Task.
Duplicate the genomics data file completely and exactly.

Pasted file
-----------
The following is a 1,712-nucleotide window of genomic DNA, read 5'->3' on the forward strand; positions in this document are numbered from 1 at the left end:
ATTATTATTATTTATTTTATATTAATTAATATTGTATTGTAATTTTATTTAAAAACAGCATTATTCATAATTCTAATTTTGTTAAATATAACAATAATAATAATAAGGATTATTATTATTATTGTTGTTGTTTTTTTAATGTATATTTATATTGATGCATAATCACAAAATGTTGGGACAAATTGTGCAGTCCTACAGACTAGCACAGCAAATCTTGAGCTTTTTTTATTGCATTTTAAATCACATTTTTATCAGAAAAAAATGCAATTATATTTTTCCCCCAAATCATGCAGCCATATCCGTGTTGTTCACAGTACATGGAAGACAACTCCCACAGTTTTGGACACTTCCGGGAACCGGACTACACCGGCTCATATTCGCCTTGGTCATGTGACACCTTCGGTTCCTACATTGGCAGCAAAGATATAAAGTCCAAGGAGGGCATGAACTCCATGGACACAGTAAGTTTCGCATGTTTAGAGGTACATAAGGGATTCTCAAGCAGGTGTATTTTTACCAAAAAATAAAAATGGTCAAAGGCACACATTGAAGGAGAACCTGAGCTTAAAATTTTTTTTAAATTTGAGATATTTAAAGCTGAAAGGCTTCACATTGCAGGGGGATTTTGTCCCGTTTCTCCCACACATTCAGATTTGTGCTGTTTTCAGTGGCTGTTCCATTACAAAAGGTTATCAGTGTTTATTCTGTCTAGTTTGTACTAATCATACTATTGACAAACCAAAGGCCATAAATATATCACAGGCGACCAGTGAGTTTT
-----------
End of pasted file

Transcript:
The following is a 1,712-nucleotide window of genomic DNA, read 5'->3' on the forward strand; positions in this document are numbered from 1 at the left end:
ATTATTATTATTTATTTTATATTAATTAATATTGTATTGTAATTTTATTTAAAAACAGCATTATTCATAATTCTAATTTTGTTAAATATAACAATAATAATAATAAGGATTATTATTATTATTGTTGTTGTTTTTTTAATGTATATTTATATTGATGCATAATCACAAAATGTTGGGACAAATTGTGCAGTCCTACAGACTAGCACAGCAAATCTTGAGCTTTTTTTATTGCATTTTAAATCACATTTTTATCAGAAAAAAATGCAATTATATTTTTCCCCCAAATCATGCAGCCATATCCGTGTTGTTCACAGTACATGGAAGACAACTCCCACAGTTTTGGACACTTCCGGGAACCGGACTACACCGGCTCATATTCGCCTTGGTCATGTGACACCTTCGGTTCCTACATTGGCAGCAAAGATATAAAGTCCAAGGAGGGCATGAACTCCATGGACACAGTAAGTTTCGCATGTTTAGAGGTACATAAGGGATTCTCAAGCAGGTGTATTTTTACCAAAAAATAAAAATGGTCAAAGGCACACATTGAAGGAGAACCTGAGCTTAAAATTTTTTTTAAATTTGAGATATTTAAAGCTGAAAGGCTTCACATTGCAGGGGGATTTTGTCCCGTTTCTCCCACACATTCAGATTTGTGCTGTTTTCAGTGGCTGTTCCATTACAAAAGGTTATCAGTGTTTATTCTGTCTAGTTTGTACTAATCATACTATTGACAAACCAAAGGCCATAAATATATCACAGGCGACCAGTGAGTTTT